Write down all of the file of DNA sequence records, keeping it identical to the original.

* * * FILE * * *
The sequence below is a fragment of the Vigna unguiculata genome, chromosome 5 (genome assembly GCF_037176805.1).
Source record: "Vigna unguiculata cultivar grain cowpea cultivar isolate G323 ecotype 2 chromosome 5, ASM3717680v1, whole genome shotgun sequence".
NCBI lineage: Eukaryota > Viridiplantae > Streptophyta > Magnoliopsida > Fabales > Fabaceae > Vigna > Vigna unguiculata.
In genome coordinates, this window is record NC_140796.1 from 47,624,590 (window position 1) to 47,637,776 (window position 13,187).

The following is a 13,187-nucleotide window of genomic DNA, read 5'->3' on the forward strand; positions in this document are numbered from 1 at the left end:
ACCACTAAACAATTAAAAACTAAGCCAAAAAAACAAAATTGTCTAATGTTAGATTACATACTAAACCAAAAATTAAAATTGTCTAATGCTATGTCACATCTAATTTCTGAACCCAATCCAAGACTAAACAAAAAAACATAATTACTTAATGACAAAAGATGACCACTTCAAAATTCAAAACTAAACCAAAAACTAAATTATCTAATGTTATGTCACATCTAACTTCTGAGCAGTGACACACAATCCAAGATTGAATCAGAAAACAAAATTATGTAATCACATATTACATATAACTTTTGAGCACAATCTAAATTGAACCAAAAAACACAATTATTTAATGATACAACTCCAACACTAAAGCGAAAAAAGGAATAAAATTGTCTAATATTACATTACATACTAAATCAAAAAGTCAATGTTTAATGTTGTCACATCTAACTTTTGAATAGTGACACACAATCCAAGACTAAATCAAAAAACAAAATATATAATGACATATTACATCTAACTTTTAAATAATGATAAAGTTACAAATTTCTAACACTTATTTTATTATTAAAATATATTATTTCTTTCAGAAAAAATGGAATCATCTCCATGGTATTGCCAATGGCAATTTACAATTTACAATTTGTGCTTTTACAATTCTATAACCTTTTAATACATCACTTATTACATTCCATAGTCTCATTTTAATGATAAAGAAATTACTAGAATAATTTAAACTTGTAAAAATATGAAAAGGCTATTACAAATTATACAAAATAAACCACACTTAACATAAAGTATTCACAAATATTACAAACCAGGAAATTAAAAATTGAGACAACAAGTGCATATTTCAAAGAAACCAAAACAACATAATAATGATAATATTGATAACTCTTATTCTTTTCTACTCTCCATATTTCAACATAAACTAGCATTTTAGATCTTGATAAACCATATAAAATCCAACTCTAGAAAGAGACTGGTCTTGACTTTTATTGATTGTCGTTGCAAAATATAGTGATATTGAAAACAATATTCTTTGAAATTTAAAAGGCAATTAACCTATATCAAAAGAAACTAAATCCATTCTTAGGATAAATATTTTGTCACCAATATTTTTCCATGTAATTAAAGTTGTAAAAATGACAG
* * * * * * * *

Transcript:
The sequence below is a fragment of the Vigna unguiculata genome, chromosome 5 (genome assembly GCF_037176805.1).
Source record: "Vigna unguiculata cultivar grain cowpea cultivar isolate G323 ecotype 2 chromosome 5, ASM3717680v1, whole genome shotgun sequence".
NCBI lineage: Eukaryota > Viridiplantae > Streptophyta > Magnoliopsida > Fabales > Fabaceae > Vigna > Vigna unguiculata.
In genome coordinates, this window is record NC_140796.1 from 47,624,590 (window position 1) to 47,637,776 (window position 13,187).

The following is a 13,187-nucleotide window of genomic DNA, read 5'->3' on the forward strand; positions in this document are numbered from 1 at the left end:
ACCACTAAACAATTAAAAACTAAGCCAAAAAAACAAAATTGTCTAATGTTAGATTACATACTAAACCAAAAATTAAAATTGTCTAATGCTATGTCACATCTAATTTCTGAACCCAATCCAAGACTAAACAAAAAAACATAATTACTTAATGACAAAAGATGACCACTTCAAAATTCAAAACTAAACCAAAAACTAAATTATCTAATGTTATGTCACATCTAACTTCTGAGCAGTGACACACAATCCAAGATTGAATCAGAAAACAAAATTATGTAATCACATATTACATATAACTTTTGAGCACAATCTAAATTGAACCAAAAAACACAATTATTTAATGATACAACTCCAACACTAAAGCGAAAAAAGGAATAAAATTGTCTAATATTACATTACATACTAAATCAAAAAGTCAATGTTTAATGTTGTCACATCTAACTTTTGAATAGTGACACACAATCCAAGACTAAATCAAAAAACAAAATATATAATGACATATTACATCTAACTTTTAAATAATGATAAAGTTACAAATTTCTAACACTTATTTTATTATTAAAATATATTATTTCTTTCAGAAAAAATGGAATCATCTCCATGGTATTGCCAATGGCAATTTACAATTTACAATTTGTGCTTTTACAATTCTATAACCTTTTAATACATCACTTATTACATTCCATAGTCTCATTTTAATGATAAAGAAATTACTAGAATAATTTAAACTTGTAAAAATATGAAAAGGCTATTACAAATTATACAAAATAAACCACACTTAACATAAAGTATTCACAAATATTACAAACCAGGAAATTAAAAATTGAGACAACAAGTGCATATTTCAAAGAAACCAAAACAACATAATAATGATAATATTGATAACTCTTATTCTTTTCTACTCTCCATATTTCAACATAAACTAGCATTTTAGATCTTGATAAACCATATAAAATCCAACTCTAGAAAGAGACTGGTCTTGACTTTTATTGATTGTCGTTGCAAAATATAGTGATATTGAAAACAATATTCTTTGAAATTTAAAAGGCAATTAACCTATATCAAAAGAAACTAAATCCATTCTTAGGATAAATATTTTGTCACCAATATTTTTCCATGTAATTAAAGTTGTAAAAATGACAG